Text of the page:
SCOTTSDALE, Ariz. -- Nolan Arenado, the 2016 National League Most Valuable Player. Nice ring to it, right? So there it is, the MLB.com Bold Prediction from Rockies Land.
It makes a lot of sense to Rockies fans who last year watched Arenado, who turns 25 on April 16, hit 42 home runs to tie for the National League lead, drive in 130 runs to lead the Majors, and become the first NL third baseman to win Rawlings Gold Glove Awards each of his first three seasons in the Majors. Also, The Fielding Bible and the Wilson Defensive Player of the Year Awards named Arenado the Majors' best third baseman.
But last year, voters from the Baseball Writers' Association of America weren't hearing the Arenado case. The Nationals' Bryce Harper, who also hit 42 homers, took all 30 votes. Arenado placed eighth in the voting.
There's no ignoring that Arenado's candidacy was hurt because the Rockies finished last in the NL West. But none of the top three vote-getters -- Harper, the D-backs' Paul Goldschmidt and the Reds' Joey Votto -- appeared in the playoffs.
Of course, there is a Coors Field factor. Rockies hitters have been constantly downgraded because Coors Field's atmosphere is so friendly to hitters. This theory doesn't take into account that when the team leaves Colorado, it has a greater adjustment than other teams when they travel. Also, if Arenado was penalized for hitting .316 at home and .258 on the road, did he receive credit for hitting more homers away (22) than at home (20)?
One otherworldly player overcame the forces working against Mile High City baseball to win NL MVP -- right fielder Larry Walker in 1997. Walker led the league with 49 home runs and was tops in on-base percentage, slugging and OPS. Additionally, he took his third career Gold Glove.
Can Arenado match Walker?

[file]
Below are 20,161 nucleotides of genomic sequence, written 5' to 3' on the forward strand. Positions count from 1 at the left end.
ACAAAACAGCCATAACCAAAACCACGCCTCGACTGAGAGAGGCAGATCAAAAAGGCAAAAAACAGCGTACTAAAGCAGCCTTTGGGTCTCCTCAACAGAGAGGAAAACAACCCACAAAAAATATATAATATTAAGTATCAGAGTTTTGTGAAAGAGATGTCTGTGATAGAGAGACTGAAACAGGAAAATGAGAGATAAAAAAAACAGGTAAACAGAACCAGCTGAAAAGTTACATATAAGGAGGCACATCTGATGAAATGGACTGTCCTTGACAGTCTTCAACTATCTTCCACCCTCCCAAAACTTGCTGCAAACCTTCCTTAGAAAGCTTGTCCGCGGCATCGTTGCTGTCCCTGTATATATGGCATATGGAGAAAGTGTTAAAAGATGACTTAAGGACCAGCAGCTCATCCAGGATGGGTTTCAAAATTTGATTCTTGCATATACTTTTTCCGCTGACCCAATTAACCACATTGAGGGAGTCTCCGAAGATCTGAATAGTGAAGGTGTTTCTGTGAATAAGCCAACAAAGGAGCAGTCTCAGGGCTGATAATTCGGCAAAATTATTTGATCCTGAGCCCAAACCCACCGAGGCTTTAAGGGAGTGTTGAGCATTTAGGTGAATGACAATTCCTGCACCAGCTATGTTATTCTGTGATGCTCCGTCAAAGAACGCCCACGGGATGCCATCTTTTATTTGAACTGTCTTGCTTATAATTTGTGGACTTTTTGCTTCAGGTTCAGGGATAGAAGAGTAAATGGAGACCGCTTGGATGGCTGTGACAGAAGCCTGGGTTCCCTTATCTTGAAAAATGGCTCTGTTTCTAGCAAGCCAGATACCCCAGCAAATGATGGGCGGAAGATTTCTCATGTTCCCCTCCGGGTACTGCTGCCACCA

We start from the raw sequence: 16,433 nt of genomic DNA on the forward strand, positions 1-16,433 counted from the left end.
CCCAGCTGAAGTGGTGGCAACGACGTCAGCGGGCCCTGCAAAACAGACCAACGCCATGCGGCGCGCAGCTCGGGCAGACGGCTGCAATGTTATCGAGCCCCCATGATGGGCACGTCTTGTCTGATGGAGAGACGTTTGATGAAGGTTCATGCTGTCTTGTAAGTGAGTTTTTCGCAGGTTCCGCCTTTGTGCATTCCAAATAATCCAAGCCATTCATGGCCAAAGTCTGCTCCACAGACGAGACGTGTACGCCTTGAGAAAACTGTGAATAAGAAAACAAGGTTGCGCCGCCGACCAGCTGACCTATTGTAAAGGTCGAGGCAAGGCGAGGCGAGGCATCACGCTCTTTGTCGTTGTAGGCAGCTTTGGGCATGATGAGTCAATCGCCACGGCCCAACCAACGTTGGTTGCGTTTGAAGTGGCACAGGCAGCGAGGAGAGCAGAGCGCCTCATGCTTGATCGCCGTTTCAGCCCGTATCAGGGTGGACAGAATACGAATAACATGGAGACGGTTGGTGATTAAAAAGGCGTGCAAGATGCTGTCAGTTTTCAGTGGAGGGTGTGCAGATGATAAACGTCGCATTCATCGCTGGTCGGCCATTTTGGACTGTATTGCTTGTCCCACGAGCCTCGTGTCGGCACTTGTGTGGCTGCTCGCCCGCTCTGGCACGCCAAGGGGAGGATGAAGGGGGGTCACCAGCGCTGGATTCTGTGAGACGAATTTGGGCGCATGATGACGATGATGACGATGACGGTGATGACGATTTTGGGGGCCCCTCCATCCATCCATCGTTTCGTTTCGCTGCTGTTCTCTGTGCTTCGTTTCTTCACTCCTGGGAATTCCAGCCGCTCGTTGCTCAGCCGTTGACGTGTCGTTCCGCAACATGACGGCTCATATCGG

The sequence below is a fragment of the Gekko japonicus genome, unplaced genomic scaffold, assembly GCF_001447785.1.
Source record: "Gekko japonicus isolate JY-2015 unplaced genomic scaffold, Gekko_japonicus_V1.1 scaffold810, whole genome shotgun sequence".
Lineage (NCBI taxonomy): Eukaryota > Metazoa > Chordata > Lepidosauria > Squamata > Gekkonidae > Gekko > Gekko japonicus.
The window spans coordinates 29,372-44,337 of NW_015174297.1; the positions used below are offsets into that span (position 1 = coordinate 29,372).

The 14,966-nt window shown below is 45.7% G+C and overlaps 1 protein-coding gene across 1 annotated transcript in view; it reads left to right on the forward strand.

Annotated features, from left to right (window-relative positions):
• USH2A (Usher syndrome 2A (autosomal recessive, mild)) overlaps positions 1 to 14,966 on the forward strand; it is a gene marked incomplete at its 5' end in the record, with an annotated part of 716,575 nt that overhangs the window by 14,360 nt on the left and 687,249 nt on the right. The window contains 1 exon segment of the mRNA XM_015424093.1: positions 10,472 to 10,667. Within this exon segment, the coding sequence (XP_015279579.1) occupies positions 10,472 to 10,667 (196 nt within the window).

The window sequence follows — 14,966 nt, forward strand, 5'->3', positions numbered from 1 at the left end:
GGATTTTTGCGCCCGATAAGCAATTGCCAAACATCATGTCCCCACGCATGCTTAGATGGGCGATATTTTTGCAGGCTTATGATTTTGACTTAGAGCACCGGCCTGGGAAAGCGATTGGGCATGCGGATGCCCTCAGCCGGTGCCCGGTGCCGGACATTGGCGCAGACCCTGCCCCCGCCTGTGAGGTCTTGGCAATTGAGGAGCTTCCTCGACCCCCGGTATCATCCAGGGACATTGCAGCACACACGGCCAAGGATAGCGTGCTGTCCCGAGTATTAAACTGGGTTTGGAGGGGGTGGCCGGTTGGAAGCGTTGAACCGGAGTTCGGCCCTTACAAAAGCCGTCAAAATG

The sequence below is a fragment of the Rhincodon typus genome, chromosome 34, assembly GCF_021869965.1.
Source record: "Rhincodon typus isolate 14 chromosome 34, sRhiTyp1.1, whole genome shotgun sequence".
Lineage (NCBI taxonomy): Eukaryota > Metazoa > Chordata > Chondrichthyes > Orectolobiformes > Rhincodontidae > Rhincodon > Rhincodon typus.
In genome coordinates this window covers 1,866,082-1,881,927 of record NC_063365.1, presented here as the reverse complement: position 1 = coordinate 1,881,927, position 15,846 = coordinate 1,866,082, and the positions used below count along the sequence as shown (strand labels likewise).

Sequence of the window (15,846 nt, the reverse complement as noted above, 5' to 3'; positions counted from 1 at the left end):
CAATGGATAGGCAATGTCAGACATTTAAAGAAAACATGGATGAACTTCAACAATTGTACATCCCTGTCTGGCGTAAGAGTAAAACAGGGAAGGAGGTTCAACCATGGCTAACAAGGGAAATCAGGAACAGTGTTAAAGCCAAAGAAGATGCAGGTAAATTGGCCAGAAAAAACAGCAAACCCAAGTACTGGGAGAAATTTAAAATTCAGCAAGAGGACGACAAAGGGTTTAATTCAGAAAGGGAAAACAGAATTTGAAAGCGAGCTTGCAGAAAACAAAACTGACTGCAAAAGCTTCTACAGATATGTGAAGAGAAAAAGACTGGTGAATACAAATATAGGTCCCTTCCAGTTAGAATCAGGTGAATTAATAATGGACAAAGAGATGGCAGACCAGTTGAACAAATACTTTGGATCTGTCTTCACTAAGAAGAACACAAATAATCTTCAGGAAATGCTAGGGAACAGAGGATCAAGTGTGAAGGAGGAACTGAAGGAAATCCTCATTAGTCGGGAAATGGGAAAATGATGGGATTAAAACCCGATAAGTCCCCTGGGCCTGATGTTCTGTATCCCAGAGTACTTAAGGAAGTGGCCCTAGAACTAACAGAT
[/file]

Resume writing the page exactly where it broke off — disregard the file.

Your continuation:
He can't match the speed that led to Walker's 33 steals in '97. But Arenado has dominated his position defensively at a level greater than Walker through his first three years. Keys will be improving his on-base percentage -- .328 in 2014, .323 last season -- and continuing the climb in slugging that went from .500 in 2014 to .575. Arenado also needs greater production against left-handed pitching -- a tall order in the NL West. He had a .778 OPS against lefties last year, as opposed to .931 against righties.
Practically no one is getting Arenado out this spring, as evidenced by his .566 batting average, 1.094 slugging percentage and .579 on-base percentage through 19 games. Granted, that goes away when the regular season opens Monday, but imagine if Arenado holds onto a chunk of that timing.
Does a similar year, with incremental-to-dramatic improvements -- and improvement from a team that has built lineup and bullpen depth but is keeping its fingers crossed when it comes to starting pitching -- equal an MVP season?
"That can only hurt me, thinking of those things," Arenado said. "Would it be awesome to win it? Of course. But I'm concerned about being as good as I can. My swing and everything -- I'm almost 100 percent comfortable and confident in what I'm going to bring. I just focus on winning and just helping the team out.
"I'm trying to be consistent, find ways to keep getting better. Last year was a special year. I don't know if I'll do that again. But I know I can have a great year in a different way. I don't know if it's going to be 42 homers. I don't know if it's going to be 130 RBIs again. But I know there is a different way I can get better and be a good player."